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Twelve-Gallon Churn

Origin: America, Pennsylvania, Greensboro
H: 22"
Stoneware, salt-glazed, gray with blue and Albany slip interior
Museum Purchase
Acc. No. 1969.900.1
12-gallon stoneware churn with blue painted and stenciled decoration depicting flowers and leaves above a stenciled eagle holding a banner with the words "Star Pottery" written in it.

A large grey stoneware crock with blue decoration (brushwork slip-bup, and stencil). Dark brown interior, or Albany slip. Floral design on top half of vessel is a typical Pennsylvania German motif. Two applied handles. An eagle with full spread wings holding a banner with the manufacturers name on it appears on the bottom half of the crock, below the floral design. The opposite side is undecorated.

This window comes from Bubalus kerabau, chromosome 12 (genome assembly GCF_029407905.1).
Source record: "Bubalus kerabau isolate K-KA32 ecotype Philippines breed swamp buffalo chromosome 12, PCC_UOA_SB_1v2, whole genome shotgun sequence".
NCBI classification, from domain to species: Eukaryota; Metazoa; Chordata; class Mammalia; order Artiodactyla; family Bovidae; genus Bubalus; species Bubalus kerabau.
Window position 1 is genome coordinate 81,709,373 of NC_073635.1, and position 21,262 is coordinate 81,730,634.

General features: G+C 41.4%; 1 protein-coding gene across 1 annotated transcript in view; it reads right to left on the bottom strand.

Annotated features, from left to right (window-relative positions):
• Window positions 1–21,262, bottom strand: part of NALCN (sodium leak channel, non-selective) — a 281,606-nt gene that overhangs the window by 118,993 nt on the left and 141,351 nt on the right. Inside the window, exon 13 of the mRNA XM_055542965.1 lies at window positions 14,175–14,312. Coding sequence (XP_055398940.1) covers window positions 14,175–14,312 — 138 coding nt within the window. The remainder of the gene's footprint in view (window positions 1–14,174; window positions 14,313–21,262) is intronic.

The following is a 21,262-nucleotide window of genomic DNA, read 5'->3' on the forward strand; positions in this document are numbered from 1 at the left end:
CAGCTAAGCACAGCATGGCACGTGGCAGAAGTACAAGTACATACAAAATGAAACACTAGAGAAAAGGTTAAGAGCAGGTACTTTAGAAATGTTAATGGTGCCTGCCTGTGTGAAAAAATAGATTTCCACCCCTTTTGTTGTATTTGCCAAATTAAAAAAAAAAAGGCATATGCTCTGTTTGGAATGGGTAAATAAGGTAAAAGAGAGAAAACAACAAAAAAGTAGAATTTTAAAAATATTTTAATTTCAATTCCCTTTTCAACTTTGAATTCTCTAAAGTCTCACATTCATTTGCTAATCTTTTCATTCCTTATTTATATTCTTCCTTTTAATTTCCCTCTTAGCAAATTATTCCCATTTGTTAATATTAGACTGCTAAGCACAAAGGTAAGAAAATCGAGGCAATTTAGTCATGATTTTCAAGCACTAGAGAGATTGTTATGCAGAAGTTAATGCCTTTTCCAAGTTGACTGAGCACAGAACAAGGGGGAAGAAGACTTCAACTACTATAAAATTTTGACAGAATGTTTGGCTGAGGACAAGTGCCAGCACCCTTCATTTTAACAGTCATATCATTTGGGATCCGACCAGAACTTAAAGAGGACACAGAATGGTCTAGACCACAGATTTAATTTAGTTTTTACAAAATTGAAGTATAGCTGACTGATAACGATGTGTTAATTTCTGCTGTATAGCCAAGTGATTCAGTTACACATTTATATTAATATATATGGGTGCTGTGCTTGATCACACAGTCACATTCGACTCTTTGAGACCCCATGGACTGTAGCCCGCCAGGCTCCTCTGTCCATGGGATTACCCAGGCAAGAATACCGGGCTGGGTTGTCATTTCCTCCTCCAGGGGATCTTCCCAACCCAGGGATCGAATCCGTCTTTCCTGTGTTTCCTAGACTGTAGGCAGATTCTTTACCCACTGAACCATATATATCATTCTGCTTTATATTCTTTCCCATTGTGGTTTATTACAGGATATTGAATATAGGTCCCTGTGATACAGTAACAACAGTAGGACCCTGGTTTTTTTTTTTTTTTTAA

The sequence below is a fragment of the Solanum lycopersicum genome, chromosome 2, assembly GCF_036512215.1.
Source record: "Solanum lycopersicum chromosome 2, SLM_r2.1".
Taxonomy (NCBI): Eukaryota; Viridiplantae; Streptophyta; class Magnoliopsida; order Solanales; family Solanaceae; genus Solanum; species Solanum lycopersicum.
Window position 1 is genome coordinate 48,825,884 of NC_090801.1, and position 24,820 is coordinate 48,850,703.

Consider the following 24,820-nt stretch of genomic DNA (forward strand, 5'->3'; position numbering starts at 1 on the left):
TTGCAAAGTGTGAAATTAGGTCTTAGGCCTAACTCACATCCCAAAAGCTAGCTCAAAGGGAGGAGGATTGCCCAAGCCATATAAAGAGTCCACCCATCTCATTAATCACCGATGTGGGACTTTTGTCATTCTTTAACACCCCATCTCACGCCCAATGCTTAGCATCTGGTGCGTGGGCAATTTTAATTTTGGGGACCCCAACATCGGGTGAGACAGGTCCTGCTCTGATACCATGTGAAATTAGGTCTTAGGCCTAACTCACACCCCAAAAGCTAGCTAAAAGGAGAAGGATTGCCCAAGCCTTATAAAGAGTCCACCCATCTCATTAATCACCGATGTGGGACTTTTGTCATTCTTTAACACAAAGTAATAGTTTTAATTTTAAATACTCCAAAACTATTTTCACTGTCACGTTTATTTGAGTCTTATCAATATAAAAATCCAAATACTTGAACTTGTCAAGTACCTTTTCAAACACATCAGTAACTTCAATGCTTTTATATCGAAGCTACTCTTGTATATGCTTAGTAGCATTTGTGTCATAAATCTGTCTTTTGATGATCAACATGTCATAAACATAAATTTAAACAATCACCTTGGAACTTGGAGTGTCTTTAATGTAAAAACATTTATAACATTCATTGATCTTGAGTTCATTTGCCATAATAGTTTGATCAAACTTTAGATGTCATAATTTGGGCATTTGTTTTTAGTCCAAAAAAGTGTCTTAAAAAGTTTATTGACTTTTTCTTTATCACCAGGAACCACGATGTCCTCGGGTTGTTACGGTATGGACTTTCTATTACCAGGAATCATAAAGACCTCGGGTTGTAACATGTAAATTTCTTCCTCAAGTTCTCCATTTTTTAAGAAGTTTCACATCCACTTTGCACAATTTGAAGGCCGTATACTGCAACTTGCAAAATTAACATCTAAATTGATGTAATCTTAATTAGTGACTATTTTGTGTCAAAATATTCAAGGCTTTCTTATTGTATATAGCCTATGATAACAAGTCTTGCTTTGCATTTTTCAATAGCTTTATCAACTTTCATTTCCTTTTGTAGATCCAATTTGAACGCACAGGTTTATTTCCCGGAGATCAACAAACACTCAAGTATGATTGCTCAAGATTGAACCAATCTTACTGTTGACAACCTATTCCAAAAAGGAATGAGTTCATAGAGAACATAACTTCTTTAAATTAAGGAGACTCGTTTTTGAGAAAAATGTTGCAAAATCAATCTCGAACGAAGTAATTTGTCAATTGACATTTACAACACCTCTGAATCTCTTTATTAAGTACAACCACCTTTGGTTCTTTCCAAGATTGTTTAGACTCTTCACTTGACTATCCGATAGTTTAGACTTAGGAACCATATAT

-from previous curator worksheet
Label:The blue decoration on this butte churn combines freehand brushwork and a stencil. Stencils were frequently used to produce gallon capacity marks, but hand-painted designs continued to be the main decorative technique on American stoneware.
Exceptions to this approach, potters in western Pennsylvania and West Virginia factories moved from hand-painting cobalt blue designs on pots to stenciling ornate patterns shortly after 1850. The Hamilton family of Greensboro is well known for using a stenciled eagle. This piece was manufactured by the Star Pottery, one of several operated by Frank Hamilton and his brother-in-law, John Jones.
---Inspiration and Ingenuity: American Stoneware
Exhibition curated by Suzanne Findlen Hood
At the Abby Aldrich Rockefeller Folk Art Museum
February 2007
Mark(s):"Star Pottery/12"